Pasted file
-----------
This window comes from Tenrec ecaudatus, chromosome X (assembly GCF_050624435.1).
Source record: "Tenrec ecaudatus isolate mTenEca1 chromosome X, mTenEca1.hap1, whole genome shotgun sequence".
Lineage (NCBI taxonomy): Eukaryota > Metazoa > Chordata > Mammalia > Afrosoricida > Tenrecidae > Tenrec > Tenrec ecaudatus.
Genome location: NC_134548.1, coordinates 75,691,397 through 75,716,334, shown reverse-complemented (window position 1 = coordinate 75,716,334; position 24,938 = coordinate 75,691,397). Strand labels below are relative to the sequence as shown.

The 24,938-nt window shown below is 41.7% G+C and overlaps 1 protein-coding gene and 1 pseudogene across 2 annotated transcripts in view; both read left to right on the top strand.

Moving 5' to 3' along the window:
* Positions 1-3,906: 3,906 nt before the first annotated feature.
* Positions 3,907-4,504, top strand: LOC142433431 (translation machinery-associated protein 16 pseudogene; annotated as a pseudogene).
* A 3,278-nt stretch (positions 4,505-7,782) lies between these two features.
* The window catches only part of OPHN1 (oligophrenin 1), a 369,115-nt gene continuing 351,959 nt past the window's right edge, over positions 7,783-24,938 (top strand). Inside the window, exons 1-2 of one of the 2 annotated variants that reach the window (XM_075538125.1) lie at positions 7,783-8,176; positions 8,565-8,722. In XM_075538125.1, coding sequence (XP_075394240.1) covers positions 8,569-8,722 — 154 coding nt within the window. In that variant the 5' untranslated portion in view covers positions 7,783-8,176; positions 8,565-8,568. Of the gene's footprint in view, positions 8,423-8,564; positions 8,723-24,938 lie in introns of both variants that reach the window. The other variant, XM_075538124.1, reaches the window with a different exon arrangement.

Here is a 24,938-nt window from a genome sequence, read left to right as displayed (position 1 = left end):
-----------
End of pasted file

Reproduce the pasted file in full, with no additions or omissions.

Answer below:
This window comes from Tenrec ecaudatus, chromosome X (assembly GCF_050624435.1).
Source record: "Tenrec ecaudatus isolate mTenEca1 chromosome X, mTenEca1.hap1, whole genome shotgun sequence".
Lineage (NCBI taxonomy): Eukaryota > Metazoa > Chordata > Mammalia > Afrosoricida > Tenrecidae > Tenrec > Tenrec ecaudatus.
Genome location: NC_134548.1, coordinates 75,691,397 through 75,716,334, shown reverse-complemented (window position 1 = coordinate 75,716,334; position 24,938 = coordinate 75,691,397). Strand labels below are relative to the sequence as shown.

The 24,938-nt window shown below is 41.7% G+C and overlaps 1 protein-coding gene and 1 pseudogene across 2 annotated transcripts in view; both read left to right on the top strand.

Moving 5' to 3' along the window:
* Positions 1-3,906: 3,906 nt before the first annotated feature.
* Positions 3,907-4,504, top strand: LOC142433431 (translation machinery-associated protein 16 pseudogene; annotated as a pseudogene).
* A 3,278-nt stretch (positions 4,505-7,782) lies between these two features.
* The window catches only part of OPHN1 (oligophrenin 1), a 369,115-nt gene continuing 351,959 nt past the window's right edge, over positions 7,783-24,938 (top strand). Inside the window, exons 1-2 of one of the 2 annotated variants that reach the window (XM_075538125.1) lie at positions 7,783-8,176; positions 8,565-8,722. In XM_075538125.1, coding sequence (XP_075394240.1) covers positions 8,569-8,722 — 154 coding nt within the window. In that variant the 5' untranslated portion in view covers positions 7,783-8,176; positions 8,565-8,568. Of the gene's footprint in view, positions 8,423-8,564; positions 8,723-24,938 lie in introns of both variants that reach the window. The other variant, XM_075538124.1, reaches the window with a different exon arrangement.

Here is a 24,938-nt window from a genome sequence, read left to right as displayed (position 1 = left end):